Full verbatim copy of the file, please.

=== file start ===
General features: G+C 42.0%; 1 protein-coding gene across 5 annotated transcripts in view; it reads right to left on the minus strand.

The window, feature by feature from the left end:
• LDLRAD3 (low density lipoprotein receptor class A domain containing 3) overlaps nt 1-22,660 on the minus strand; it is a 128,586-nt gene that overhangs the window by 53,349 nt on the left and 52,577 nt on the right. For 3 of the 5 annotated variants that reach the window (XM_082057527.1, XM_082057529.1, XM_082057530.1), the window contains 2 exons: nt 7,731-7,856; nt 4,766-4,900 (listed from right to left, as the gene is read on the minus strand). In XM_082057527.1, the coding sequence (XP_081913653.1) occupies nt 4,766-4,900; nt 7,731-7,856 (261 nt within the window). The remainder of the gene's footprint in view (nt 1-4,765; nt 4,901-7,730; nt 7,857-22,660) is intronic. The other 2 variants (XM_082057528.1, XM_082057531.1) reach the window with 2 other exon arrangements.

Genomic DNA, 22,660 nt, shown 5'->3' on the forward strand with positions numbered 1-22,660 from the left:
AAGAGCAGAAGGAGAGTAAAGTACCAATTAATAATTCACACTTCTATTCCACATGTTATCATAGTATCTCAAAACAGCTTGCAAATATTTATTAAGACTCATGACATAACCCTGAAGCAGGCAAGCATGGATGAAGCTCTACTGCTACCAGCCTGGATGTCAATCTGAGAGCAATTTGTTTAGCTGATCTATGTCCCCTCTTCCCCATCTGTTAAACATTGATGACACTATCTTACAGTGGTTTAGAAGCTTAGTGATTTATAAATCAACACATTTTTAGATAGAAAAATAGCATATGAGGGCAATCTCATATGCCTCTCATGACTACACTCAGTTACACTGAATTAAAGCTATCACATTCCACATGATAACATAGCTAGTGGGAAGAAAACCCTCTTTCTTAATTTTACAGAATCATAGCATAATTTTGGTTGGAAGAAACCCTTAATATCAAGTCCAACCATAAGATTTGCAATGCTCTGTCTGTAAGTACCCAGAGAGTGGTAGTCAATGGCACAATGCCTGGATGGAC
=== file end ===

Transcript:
General features: G+C 42.0%; 1 protein-coding gene across 5 annotated transcripts in view; it reads right to left on the minus strand.

The window, feature by feature from the left end:
• LDLRAD3 (low density lipoprotein receptor class A domain containing 3) overlaps nt 1-22,660 on the minus strand; it is a 128,586-nt gene that overhangs the window by 53,349 nt on the left and 52,577 nt on the right. For 3 of the 5 annotated variants that reach the window (XM_082057527.1, XM_082057529.1, XM_082057530.1), the window contains 2 exons: nt 7,731-7,856; nt 4,766-4,900 (listed from right to left, as the gene is read on the minus strand). In XM_082057527.1, the coding sequence (XP_081913653.1) occupies nt 4,766-4,900; nt 7,731-7,856 (261 nt within the window). The remainder of the gene's footprint in view (nt 1-4,765; nt 4,901-7,730; nt 7,857-22,660) is intronic. The other 2 variants (XM_082057528.1, XM_082057531.1) reach the window with 2 other exon arrangements.

Genomic DNA, 22,660 nt, shown 5'->3' on the forward strand with positions numbered 1-22,660 from the left:
AAGAGCAGAAGGAGAGTAAAGTACCAATTAATAATTCACACTTCTATTCCACATGTTATCATAGTATCTCAAAACAGCTTGCAAATATTTATTAAGACTCATGACATAACCCTGAAGCAGGCAAGCATGGATGAAGCTCTACTGCTACCAGCCTGGATGTCAATCTGAGAGCAATTTGTTTAGCTGATCTATGTCCCCTCTTCCCCATCTGTTAAACATTGATGACACTATCTTACAGTGGTTTAGAAGCTTAGTGATTTATAAATCAACACATTTTTAGATAGAAAAATAGCATATGAGGGCAATCTCATATGCCTCTCATGACTACACTCAGTTACACTGAATTAAAGCTATCACATTCCACATGATAACATAGCTAGTGGGAAGAAAACCCTCTTTCTTAATTTTACAGAATCATAGCATAATTTTGGTTGGAAGAAACCCTTAATATCAAGTCCAACCATAAGATTTGCAATGCTCTGTCTGTAAGTACCCAGAGAGTGGTAGTCAATGGCACAATGCCTGGATGGAC